In 1258, after returning from a pilgrimage to the Holy Land, Humphrey fell away, like his father, from the royal to the baronial cause. He served as a nominee of the opposition on the committee of twenty-four which was appointed, in the Oxford parliament of that year, to create the Provisions of Oxford to reform the administration. It was only the alliance of Montfort with Llewelyn of North Wales that brought the earl of Hereford back to his allegiance. Humphrey V headed the first secession of the Welsh Marchers from the party of the opposition (1263), and was amongst the captives whom the Montfortians took at the Battle of Lewes. 
The earl's son and namesake was on the victorious side, and shared in the defeat of Evesham, which he did not long survive. Humphrey V was, therefore, naturally selected as one of the twelve arbitrators to draw up the Dictum of Kenilworth (1266), by which the disinherited rebels were allowed to make their peace. 
In 1260 he was an itinerant justice for the counties of Gloucester, Worcester, and Hereford. 
In 1623 he supported the king against Simon de Montfort while his son Humphrey VI supported Simon. He was taken prisoner in the battle of Lewes in 1264. 
Sir Humphrey de Bohun, Earl of Hereford and Essex, died testate 24 Sept 1275 and was buried before the high altar in the chapel of St. Kyneburg at llanthony Abbey outside Gloucester. In 1290 the remains of his second wife Maud, were removed from France by her son, John de Bohun, and reburied at llanthony Abbey beside her husband. 
Shortly before his death, Humphrey had conveyed the honour of Pleshey to his younger son, Henry de Bohun.
The remainder of his estate passed to his grandson, Humphrey (VI) de Bohun (d. 1298), son and heir of Humphrey the younger, who had died in captivity on 27 October 1265, at Beeston Castle, near Chester.
Dying in 1275, he was succeeded by his grandson Humphrey VII.
Children of Humphrey and Maud de Lusignan (Matilda)
- Humphrey (V) de Bohun, Knt. (predeceased his father in 1265, earldom passing through him to his son Humphrey de Bohun, 3rd Earl of Hereford)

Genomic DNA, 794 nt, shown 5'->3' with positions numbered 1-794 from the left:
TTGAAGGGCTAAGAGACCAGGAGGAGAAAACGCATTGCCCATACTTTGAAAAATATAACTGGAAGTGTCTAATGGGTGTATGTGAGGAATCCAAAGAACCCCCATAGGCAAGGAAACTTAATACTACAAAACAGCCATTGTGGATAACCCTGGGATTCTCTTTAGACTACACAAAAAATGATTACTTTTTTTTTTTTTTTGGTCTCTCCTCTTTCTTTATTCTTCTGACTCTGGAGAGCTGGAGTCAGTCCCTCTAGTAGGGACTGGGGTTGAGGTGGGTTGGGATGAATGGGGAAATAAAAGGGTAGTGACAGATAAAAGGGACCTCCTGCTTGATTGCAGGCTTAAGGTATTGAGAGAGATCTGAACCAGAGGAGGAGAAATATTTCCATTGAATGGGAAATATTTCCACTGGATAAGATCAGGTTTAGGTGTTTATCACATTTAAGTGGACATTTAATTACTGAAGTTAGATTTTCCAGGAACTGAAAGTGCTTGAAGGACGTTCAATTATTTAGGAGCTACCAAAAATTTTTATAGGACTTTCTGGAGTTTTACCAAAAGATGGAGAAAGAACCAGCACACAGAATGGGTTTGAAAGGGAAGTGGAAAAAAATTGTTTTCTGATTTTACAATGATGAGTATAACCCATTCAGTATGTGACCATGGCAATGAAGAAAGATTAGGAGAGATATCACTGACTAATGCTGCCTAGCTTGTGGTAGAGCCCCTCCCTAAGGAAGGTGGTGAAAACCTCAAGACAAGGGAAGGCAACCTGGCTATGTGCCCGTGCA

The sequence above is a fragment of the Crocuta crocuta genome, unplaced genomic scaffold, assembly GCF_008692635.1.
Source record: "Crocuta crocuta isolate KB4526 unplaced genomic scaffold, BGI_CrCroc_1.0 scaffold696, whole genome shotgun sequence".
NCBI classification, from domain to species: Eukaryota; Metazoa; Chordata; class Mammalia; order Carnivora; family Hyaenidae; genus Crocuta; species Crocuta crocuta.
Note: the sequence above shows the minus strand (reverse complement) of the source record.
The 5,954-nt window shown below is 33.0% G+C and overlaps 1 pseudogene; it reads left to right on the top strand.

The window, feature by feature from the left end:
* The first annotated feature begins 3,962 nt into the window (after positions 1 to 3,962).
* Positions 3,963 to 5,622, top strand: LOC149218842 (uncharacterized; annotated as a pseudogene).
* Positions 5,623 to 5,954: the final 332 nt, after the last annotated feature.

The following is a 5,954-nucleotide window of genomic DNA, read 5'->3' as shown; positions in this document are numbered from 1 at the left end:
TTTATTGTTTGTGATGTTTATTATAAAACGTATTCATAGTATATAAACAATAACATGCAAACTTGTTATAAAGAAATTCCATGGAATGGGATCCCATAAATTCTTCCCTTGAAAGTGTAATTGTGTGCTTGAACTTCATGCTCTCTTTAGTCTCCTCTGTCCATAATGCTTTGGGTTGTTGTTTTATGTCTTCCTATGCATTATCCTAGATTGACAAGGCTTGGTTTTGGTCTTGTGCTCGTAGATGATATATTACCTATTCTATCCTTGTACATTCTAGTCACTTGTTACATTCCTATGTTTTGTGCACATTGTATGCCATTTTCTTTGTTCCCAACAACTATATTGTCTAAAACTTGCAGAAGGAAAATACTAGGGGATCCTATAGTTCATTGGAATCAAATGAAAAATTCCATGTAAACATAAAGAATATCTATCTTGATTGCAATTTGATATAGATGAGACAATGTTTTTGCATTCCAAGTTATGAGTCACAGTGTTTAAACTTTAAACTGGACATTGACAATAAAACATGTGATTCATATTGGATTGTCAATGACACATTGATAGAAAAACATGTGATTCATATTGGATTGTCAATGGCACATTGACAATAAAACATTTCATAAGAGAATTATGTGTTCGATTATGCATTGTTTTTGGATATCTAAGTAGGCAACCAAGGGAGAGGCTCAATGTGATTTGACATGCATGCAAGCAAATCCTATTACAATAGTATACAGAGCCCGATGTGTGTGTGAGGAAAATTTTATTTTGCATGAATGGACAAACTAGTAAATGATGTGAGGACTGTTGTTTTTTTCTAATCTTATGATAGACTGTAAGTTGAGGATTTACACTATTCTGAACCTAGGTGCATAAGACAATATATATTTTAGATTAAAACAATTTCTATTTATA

- Henry de Bohun, Knt. In 1254 he was granted protection as long as he was on the king's service in Gascony. 
- Geoffrey de Bohun. Living, 1264. ,
- (Master) Ralph de Bohun, Clerk, Rector of Debden, Essex... 
- Maud (Matilda) de Bohun, married (1) Anselm Marshal, 6th Earl of Pembroke; (2) Roger de Quincy, Knt, 2nd Earl of Winchester. 
- Alice de Bohun, married Roger V de Toeni. 
- Eleanor de Bohun, married Sir John de Verdun, Baron of Westmeath, of Alton Staffordshire. 
- Mary de Bohun. About 1250-60 shown as "Mary de Boun, daughter of Sir Humphrey de Boun, count of Hereford and Essex." 
Children of Humphrey and Maud d'Avenbury
- John de Bohun, Knt, of Haresfield, Elmore, and Harescombe, Gloucesershire, and, in right of his wife, of Salmanby, Lincolnshire, Elmsett, and Somersham, Suffolk, etc. Married John de Baa (or Bath, Bathe) 
- Sir Miles de Bohun, Knt, of Gussage Dynaunt, Dorset. 
- ↑ 1.00 1.01 1.02 1.03 1.04 1.05 1.06 1.07 1.08 1.09 1.10 Wikipedia. Humphrey de Bohun, 2nd Earl of Hereford http://en.wikipedia.org/wiki/Humphrey_de_Bohun,_2nd_Earl_of_Hereford. Accessed April 28, 2015
- ↑ 2.00 2.01 2.02 2.03 2.04 2.05 2.06 2.07 2.08 2.09 2.10 2.11 2.12 2.13 Adec,FHL 929.273,C769w
- ↑ 3.00 3.01 3.02 3.03 3.04 3.05 3.06 3.07 3.08 3.09 3.10 3.11 3.12 3.13 3.14 3.15 3.16 3.17 3.18 3.19 Douglas Richardson, Royal Ancestry, 2013, Volume 1, pages 410-415
- Oxford Dictionary of National Biography
- Magna Carta Ancestry, by Douglas Richardson, publ. 2005, Vol 1., p. 228.
- Cokayne, George Edward. The Complete Peerage Vol. 4, p. 689.
- Phillimore, W.P.W & Fry, George S. Abstracts of Gloucestershire Inquisitiones Post Mortem Returned Into the Court of Chancery (British Record Society, London, 1893) Part IV. 20 Henry III. to 29 Edward I. 1236-1300, Page 93
- Richardson, Douglas. Plantagenet Ancestry: A Study in Colonial and Medieval Families. Volume 1. p94 (attached).
- Marlyn Lewis.